This error means you attempted to run a Git command, but weren’t inside a Git repository. Make sure you’ve:
Usually, this is enough to fix the error. However, if that doesn’t do it, or you’re just curious about what it all means, let’s dig in.
A Git command needs to be run on a specific repository, so this error typically occurs when a Git command is run in a directory that Git doesn’t know about. In these cases, the fix is to make sure that you are both working in the correct folder and that you set up your repository right.
You can check if you’re working in the correct directory by running `ls` (or, for Windows, `dir`) -- this will output a list of folders and files in your current working directory, and should give you enough context to figure out if you’re in the right place. If you’re not, you can `cd` (change directory) to reach the right one
Once you’re in the right directory, you’ll want to make sure your repository is set up correctly. The most common reason for this error is that you actually haven’t set up your Git repository at all -- if that’s the case, you’ll want to run `git init` to kick off that process (read more about that in the official Git documentation here).
If that doesn’t solve the problem, there’s actually another way this error can be triggered -- if your HEAD file is corrupted. We’ll cover this later -- but first, a bit of background information.
A Git repository is a folder with a .git folder as a direct child. That .git folder contains all the information about your repository, including a history of all changes, the current branch you’re working on, and all the other information Git tracks.
Whenever you run a Git command, the first thing it does is check to see if you’re working in a valid Git repository by looking for that .git folder. If it finds that folder, then you’re all set and it moves to the next phase of running that command. If it can’t find that folder, however, Git has no context in which to operate. It doesn’t know anything about your project, so it throws a fit.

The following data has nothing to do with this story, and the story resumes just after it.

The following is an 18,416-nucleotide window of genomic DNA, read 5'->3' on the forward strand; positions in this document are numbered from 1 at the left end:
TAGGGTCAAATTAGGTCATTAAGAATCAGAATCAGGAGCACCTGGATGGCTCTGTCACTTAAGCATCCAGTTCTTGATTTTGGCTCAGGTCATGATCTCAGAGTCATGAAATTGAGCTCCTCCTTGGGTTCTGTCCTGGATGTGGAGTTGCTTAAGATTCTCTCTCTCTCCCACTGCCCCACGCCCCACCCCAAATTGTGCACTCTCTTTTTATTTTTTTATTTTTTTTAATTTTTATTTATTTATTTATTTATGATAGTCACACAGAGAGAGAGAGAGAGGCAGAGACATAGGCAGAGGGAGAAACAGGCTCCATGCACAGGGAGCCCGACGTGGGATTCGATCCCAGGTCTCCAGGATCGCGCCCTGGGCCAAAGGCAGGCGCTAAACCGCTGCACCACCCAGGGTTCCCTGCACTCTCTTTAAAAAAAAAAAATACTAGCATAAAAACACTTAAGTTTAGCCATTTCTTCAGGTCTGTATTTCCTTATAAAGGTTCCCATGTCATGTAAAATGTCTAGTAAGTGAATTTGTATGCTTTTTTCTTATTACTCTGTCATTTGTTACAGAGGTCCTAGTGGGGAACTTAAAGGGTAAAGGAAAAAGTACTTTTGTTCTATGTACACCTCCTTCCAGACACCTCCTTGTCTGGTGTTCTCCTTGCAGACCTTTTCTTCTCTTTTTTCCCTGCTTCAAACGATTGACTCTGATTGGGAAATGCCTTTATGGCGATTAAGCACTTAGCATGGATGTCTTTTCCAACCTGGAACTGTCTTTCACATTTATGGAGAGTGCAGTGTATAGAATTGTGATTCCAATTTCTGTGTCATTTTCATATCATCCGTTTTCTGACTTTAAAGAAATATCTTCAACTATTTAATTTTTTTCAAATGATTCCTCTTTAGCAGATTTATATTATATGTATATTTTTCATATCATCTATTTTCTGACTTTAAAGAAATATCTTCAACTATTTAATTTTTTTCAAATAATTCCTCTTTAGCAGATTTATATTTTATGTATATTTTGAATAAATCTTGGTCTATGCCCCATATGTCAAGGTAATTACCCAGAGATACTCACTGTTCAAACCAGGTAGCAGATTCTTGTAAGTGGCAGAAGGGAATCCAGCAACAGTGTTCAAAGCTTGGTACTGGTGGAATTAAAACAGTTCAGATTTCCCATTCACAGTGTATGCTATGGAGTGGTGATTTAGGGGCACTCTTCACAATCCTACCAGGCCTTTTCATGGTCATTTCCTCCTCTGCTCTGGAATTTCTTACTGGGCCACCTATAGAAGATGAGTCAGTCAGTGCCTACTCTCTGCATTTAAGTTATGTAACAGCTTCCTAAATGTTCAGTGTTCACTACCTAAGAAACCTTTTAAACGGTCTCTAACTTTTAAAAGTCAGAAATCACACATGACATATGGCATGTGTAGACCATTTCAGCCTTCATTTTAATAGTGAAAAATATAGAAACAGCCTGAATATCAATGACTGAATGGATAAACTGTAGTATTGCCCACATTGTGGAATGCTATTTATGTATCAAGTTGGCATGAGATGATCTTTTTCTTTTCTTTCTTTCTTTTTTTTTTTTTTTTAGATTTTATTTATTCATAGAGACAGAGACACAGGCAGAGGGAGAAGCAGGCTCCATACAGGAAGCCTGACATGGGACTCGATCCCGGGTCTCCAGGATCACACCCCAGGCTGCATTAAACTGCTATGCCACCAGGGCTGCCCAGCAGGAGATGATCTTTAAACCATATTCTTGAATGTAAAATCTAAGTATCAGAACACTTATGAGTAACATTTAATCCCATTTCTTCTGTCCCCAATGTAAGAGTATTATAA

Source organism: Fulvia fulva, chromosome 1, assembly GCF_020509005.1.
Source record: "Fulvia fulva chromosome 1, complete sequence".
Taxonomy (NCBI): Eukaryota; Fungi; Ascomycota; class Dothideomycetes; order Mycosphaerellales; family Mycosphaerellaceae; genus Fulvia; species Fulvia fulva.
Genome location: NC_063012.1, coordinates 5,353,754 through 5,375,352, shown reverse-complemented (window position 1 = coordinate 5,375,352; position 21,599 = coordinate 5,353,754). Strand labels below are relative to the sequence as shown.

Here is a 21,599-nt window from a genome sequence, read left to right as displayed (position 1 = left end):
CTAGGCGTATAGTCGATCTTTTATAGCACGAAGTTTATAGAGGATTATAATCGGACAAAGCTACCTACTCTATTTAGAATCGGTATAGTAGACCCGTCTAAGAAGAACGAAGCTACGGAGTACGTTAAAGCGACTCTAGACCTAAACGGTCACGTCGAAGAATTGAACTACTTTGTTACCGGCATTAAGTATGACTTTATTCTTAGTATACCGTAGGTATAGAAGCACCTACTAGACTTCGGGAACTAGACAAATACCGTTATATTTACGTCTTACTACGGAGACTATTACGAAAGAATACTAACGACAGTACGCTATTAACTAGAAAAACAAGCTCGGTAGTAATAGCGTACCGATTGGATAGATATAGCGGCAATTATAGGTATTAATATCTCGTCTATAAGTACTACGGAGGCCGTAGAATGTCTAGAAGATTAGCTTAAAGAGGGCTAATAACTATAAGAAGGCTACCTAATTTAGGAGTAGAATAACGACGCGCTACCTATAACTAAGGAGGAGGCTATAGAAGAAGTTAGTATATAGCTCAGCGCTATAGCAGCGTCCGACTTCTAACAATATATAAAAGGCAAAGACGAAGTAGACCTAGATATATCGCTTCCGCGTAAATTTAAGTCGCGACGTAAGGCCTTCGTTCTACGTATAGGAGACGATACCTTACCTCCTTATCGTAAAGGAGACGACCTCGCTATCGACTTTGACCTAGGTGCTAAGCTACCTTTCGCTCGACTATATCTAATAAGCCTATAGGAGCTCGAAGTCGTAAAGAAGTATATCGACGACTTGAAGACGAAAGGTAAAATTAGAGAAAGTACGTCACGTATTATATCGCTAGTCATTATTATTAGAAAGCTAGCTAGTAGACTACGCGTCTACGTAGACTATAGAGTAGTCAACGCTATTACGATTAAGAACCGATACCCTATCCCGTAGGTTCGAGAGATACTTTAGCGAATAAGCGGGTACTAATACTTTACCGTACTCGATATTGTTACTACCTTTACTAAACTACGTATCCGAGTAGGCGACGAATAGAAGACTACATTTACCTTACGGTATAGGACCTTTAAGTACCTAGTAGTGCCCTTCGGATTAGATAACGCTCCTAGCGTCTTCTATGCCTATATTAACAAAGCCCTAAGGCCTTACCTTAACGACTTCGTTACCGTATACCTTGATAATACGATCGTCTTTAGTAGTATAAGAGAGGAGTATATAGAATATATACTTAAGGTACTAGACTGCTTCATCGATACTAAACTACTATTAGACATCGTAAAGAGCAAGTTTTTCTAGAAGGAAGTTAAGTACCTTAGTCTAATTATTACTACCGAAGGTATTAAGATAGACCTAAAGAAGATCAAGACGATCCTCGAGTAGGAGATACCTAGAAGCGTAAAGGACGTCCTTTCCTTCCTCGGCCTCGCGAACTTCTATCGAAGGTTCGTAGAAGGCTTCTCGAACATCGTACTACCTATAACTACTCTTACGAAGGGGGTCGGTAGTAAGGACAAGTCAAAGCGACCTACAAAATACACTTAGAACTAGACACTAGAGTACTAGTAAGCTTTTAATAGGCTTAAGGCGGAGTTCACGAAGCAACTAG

The reason for the (or any of the parent directories) part of the error is that Git will actually travel up the directory tree to the root of your computer looking for that `.git` folder. In plain English, it checks the folder that you’re currently in, and then the folder containing that folder, and so on, up as far as possible.
That’s why, if you’re working in a Git repository, you can `cd` into a child folder and still be able to run Git commands just fine.
Note: if you create a Git repository inside another repository, Git will treat that repository independently of its parent. In other words, Git will use the first `.git` folder it finds and treat its parent folder, along with all that folders children, as the current repository.
Generally speaking, you can get a Git repository locally in one of two ways. One way is to run the `git clone` command and clone a repository from an existing repository (whether that repository exists locally on your computer or on a server running Git such as GitHub.com). The other way is to initialize a new Git repository using the `git init` command to set up version tracking in a new folder.
Either way, that `.git` folder I mentioned should exist in the repository’s root (top-most folder). If `ls` and seeing your project’s folders isn’t enough for you, there’s another technique to be even more sure that you’re in the right place. That period in front of the `.git` folder means that it’s actually a hidden folder, so it won’t show up in your Finder or Explorer window and is typically only meant for scripts and OS-level commands to access.
With a bit of magic, though, we can see it ourselves. You just need to add a flag to the `ls` command that will ask it to show hidden folders, and that’s the `-laf` flag. The command looks like this: `ls -laf`. Here’s some example output:
As you can see, that command spat out a list of local files and folders with a bunch of extra gobbledegook, arranged into a table. The most important folder we’re looking for is that `.git` folder. If you see it, that means you’re in a Git repository.
As I mentioned at the beginning of this article, there’s another way this exact error can occur: if your HEAD file is corrupted.
The HEAD file is a file that sits directly in the `.git` directory, and it contains some information that points Git to the current branch that you’re working on. If your HEAD file is somehow emptied or corrupted, you’ll start seeing the exact same error, even though you are currently in a correctly initialized repository.
To check that the HEAD file contains the correct contents, you can run the `cat` command:
If this produces an unexpected result, figure out which branch you’re working in and then put that into the HEAD file.
Read more about the HEAD file here, including what format the contents should be in. Good luck!
The git error "Remote origin already exists" occurs when you attempt to create a link to a remote repository called origin but a remote with that name is already configured. Read this article on how to fix it.
The git error "Fatal: refusing to merge unrelated histories" occurs when a user action, such as git merge, can cause the rewriting of history data. It is git's way to ensure the user fully understands the result of their action. Read on how to solve this error.